– Infrastructure: This category includes the percentage of roads and bridges that are in acceptable condition in each state.
– Weather: For this category, the study analyzed the total number of fatal car crashes per 100,000 people in both snowy and rainy conditions.
Within these five categories, the study broke down the best and the worst states across different data points and highlighted them below.
Most expensive states for driving
Least expensive states for driving
5. South Dakota
States with the most congested roads
1. New Jersey
States with the least congested roads
1. North Dakota
2. South Dakota
Most dangerous states
2. South Carolina
5. New Mexico
1. New York
4. Rhode Island
5. New Jersey
States with the best road infrastructure
1. Rhode Island
2. New Jersey
3. West Virginia
States with the worst road infrastructure
5. North Dakota
Least dangerous states for weather-related deaths
3. West Virginia
Most dangerous states for weather-related deaths
1. New Hampshire
5. Rhode Island
To explore and rank driving experience by state, the study considered 12 metrics across five categories — congestion, cost, infrastructure, safety, and weather. Each metric was assigned a specific weight, which was then used to calculate a final ranking score through a weighted average. Assigned weights are expressed below within parentheses for each metric. The state with the lowest final ranking score ranks as the worst place to drive in.
– Gas prices: This is per gallon for mid-grade gas. Data was collected using CollectAPI’s Gas Prices API and was accessed in May 2023. (5%)
– Annual toll costs per vehicle: This is government spending on highways funded by toll revenue per state divided by the number of registered vehicles per state. This data comes from the Federal Highway Administration and is for 2020. (5%)
– Annual auto insurance premiums: This is the cheapest full coverage auto insurance options in each state. Data comes from state insurance departments and Quadrant Information Services and reflects the most recent quotes as of July 2023. (5%)
– Annual maintenance costs: Data comes from CarMD and is for 2021. (5%)
– Vehicle miles traveled per lane mile (in thousands): This measures how many vehicles are using a particular length of road over a certain period of time, i.e. traffic density. For this metric, for every single mile-long stretch of a lane, cars in these states cover this amount of miles in a year. Data comes from the Federal Highway Administration and is for 2021. (12.5%)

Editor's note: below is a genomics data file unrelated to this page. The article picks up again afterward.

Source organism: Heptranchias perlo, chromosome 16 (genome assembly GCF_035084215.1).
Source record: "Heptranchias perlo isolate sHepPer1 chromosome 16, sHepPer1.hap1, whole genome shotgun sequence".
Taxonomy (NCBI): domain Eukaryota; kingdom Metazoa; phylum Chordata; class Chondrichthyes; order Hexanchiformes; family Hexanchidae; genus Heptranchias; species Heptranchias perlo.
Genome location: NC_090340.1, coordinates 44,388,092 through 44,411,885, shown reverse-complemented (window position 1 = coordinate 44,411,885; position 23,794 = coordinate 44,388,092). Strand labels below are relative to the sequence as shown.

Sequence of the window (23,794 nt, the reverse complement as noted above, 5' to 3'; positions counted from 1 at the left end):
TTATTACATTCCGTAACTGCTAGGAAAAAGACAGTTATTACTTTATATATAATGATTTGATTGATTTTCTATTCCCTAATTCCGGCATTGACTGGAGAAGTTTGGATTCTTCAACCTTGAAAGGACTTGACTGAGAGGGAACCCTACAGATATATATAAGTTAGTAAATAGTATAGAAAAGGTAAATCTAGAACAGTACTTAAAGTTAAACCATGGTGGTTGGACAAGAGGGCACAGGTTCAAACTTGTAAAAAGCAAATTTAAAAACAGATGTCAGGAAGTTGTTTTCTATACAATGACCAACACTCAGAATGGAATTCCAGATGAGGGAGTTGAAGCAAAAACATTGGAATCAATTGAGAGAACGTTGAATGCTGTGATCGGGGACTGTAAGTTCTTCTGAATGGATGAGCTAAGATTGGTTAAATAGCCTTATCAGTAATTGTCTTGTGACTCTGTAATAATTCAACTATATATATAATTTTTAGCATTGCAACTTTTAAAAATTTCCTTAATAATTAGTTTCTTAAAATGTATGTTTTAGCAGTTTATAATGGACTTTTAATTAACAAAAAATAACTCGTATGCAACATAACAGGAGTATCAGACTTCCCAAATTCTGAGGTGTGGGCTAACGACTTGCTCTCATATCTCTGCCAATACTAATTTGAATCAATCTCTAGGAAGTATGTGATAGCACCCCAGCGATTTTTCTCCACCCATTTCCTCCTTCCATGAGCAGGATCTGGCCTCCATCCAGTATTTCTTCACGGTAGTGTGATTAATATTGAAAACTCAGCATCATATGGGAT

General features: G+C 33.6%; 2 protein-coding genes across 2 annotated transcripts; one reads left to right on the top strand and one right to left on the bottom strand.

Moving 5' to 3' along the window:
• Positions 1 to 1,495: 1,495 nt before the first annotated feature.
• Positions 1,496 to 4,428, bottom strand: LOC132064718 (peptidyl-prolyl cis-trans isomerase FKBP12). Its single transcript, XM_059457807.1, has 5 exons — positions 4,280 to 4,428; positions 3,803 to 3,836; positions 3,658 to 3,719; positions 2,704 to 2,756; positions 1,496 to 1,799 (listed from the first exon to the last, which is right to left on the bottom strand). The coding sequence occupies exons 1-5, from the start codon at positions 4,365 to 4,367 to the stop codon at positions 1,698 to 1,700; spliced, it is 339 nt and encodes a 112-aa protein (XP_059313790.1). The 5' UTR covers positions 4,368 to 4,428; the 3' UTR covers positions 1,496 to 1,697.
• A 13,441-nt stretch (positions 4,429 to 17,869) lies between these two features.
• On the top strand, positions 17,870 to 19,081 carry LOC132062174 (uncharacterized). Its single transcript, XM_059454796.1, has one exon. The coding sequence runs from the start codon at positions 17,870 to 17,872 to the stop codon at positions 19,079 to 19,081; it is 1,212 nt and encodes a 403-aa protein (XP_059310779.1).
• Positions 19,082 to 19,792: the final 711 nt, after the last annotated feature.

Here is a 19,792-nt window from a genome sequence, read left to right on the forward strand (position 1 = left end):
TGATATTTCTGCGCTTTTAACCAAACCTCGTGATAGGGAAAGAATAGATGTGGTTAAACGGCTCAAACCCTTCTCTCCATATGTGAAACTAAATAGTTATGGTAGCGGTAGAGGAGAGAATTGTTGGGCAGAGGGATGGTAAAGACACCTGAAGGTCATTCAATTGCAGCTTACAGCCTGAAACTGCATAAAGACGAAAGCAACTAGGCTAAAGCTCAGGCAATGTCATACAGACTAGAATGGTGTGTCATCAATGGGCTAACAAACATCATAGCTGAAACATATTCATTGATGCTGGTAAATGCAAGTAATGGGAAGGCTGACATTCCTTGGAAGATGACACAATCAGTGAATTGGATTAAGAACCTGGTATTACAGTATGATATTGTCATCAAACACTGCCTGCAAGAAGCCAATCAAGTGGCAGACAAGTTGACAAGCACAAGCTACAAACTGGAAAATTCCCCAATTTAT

– Average commute times: Data is expressed in minutes and comes from the Census Bureau’s 2021 one-year American Community Survey. (12.5%)
– Fatal car crashes per 100,000 people: Number of car crash fatalities divided per 100,000 population. Data comes from the National Highway Traffic Safety Administration and is for 2021. (18.75%)
– Car thefts per 100,000 vehicles: Number of car-theft-related arrests per 100,000 vehicles. Data comes from the Federal Bureau of Investigation’s Crime Explorer and is for 2021. (6.25%)
– Percentage of roads in acceptable condition: Acceptability of roads is determined based on the International Roughness Index (IRI), with lower IRI values indicating smoother roadways. “Acceptable” in this context is considered an IRI <=170, which includes roadways both rated as “Good” and “Fair”. Data comes from the Bureau of Transportation Statistics and is for 2020. (15%)
– Percentage of bridges in acceptable condition: A bridge is considered “acceptable” if it gets a score of at least 5 out of 10. Comparatively, a bridge in excellent shape would score 7 or above, while one in poor condition would get a score of 4 or less. This rating comes from assessing various components of the bridge such as the surface used for walking or driving, the underlying structure, and other elements. Data comes from the Bureau of Transportation Statistics and is for 2022. (5%)
– Car fatalities in rainy weather per 100,000 people: Data comes from the National Highway Traffic Safety Administration and is for 2020. (5%)
– Car fatalities in snowy weather per 100,000 people: Data comes from the National Highway Traffic Safety Administration and is for 2020. (5%)